What Is Common Stock?
Definition & Examples of Common Stock
Common stocks are shares of ownership in a corporation that afford their holders voting rights. They vary from preferred stocks in two key ways. Shareholders who own preferred stocks receive dividend payments before shareholders of common stocks, but preferred stocks do not come with voting rights.
What Is Common Stock?
Stocks are traded on stock markets. In the U.S., the most common of these are the New York Stock Exchange and the Nasdaq Stock Market. That makes stocks liquid as well as easy to price. As a result, they are excellent indicators of the underlying value of the assets.
Common stocks allow shareholders to vote on corporate issues, such as the board of directors and accepting takeover bids. Most of the time, stockholders receive one vote per share. Stockholders also receive a copy of the corporation's annual report.
Many corporations also give stockholders dividend payouts. These dividend payouts will change based on how profitable the company is.
How Common Stock Works
Stocks are bought and sold throughout the day on stock exchanges, and the price of a share of a stock goes up or down depending on the demand. Individual stock prices are affected by corporate earnings and public relations announcements. All stocks are affected by the health of the U.S. economy overall.
You earn money from stocks in two ways: from dividend payments or by selling the stock when its price goes up. Investors can either reinvest dividends or receive them in cash. Of course, you also can lose your entire investment if the stock price plummets.
Expected earnings drive demand for a stock. If investors think a company's earnings will rise, they will bid up the price of its stock, especially if the current price is low compared to the company's earnings, as measured by the price to earnings ratio.
Expected growth of revenue also impacts the price, even if the earnings aren't there yet. This can happen with a new company that has a lot of promise.
Stocks are first issued in a company's initial public offering. Before an IPO, companies typically are privately held. By going public, such companies can expand by generating capital received in an IPO.
Alternatives to Common Stock
One of the most common alternatives to buying individual stocks is investing in mutual funds. Such funds are collections of securities such as stocks and bonds that are professionally managed. This is an easier way to establish a diversified retirement account, for example, for those without the time or desire to manage their own portfolios.
Other common alternatives include exchange-traded funds and bonds. ETFs are similar to mutual funds except they are traded on stock exchanges. Bonds are a means for corporations or municipalities to raise funds. By purchasing a bond, you effectively are lending money to whoever is selling the bond in exchange for a specified rate of interest on top of the bond's value when it matures.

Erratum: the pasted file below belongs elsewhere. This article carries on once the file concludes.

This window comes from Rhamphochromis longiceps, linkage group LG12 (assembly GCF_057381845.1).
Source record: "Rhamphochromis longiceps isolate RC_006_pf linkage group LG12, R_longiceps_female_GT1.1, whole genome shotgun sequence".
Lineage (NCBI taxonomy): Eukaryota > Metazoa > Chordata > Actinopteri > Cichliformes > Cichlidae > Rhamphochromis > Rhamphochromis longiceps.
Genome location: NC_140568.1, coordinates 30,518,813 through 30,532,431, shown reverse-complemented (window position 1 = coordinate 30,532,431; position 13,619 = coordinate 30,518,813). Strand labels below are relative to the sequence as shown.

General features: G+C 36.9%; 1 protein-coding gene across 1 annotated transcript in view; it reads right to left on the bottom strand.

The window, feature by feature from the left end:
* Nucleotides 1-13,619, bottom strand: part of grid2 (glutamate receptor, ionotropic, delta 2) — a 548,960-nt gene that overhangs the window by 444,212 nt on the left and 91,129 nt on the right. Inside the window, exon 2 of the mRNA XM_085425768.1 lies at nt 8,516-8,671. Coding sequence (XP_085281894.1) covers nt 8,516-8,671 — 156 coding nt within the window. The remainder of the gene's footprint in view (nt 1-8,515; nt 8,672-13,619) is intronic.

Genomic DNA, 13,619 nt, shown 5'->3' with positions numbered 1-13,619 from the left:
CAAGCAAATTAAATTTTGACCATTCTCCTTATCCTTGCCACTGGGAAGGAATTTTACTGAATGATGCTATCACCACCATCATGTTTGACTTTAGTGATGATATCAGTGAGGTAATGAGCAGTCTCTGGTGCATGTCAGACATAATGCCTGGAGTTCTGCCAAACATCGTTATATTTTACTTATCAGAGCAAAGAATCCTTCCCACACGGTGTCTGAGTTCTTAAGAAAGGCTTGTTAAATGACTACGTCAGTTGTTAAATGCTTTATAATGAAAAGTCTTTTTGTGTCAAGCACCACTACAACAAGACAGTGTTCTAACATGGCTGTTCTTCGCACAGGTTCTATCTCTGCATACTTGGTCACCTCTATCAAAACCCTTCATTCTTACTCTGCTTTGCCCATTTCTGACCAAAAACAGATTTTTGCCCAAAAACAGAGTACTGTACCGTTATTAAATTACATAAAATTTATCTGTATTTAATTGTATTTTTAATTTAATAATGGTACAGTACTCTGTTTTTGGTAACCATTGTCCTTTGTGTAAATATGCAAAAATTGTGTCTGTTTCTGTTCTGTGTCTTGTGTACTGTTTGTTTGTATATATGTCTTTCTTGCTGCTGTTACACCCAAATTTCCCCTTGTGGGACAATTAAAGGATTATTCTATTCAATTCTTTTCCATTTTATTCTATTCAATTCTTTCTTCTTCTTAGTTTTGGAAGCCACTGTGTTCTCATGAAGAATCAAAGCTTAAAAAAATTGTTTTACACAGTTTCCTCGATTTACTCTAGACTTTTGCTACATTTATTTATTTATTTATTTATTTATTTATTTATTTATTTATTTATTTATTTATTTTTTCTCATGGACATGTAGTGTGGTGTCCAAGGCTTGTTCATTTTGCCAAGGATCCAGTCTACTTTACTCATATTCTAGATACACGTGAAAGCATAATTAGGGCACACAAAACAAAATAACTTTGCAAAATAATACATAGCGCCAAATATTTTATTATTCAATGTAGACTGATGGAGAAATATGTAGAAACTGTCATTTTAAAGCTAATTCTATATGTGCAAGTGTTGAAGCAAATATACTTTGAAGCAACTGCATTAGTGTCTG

Do I Need to Pay Taxes?
Profits from stock transactions are considered capital gains and taxed based on whether the income is classified as a long-term gain or a short-term gain. Profits come about when stocks are sold for more than their purchase price. The profit is considered a short-term gain if the asset was held for less than a year. Any profit from an asset held for a year or longer before it is sold is considered a long-term gain.
In most instances, tax rates for long-term capital gains are more favorable than the rates for short-term gains, meaning it often is beneficial to hold on to an asset for at least one year before selling it for a profit.
Short-term capital gains are taxed at the same rate as ordinary income. For example, if you earn $75,000 from your job and another $5,000 from short-term capital gains, your income would be $80,000.
Long-term capital gains are subject to tax rates of 0%, 15%, or 20% depending on filing status and the amount earned.
Common Stock vs. Preferred Stock
Shareholders who own preferred stock do not have voting rights, but they do receive set dividends that do not change before a corporation calculates how much to spend on common stock dividends.
If a company goes out of business or is restructured in a bankruptcy, the assets are distributed to bondholders first. Preferred stockholders are next, and common stockholders are last. In most cases, common stockholders will receive nothing.
|Common Stock||Preferred Stock|
|Voting rights||Fixed dividend payments|
|Least likely to receive assets if a corporation goes under||Priority over common stock|
- Common stock comes with voting rights.
- Preferred stocks have higher priority when it comes to dividend payments.
- Money earned from selling stocks is taxable, but rates are more favorable if assets are held at least one year.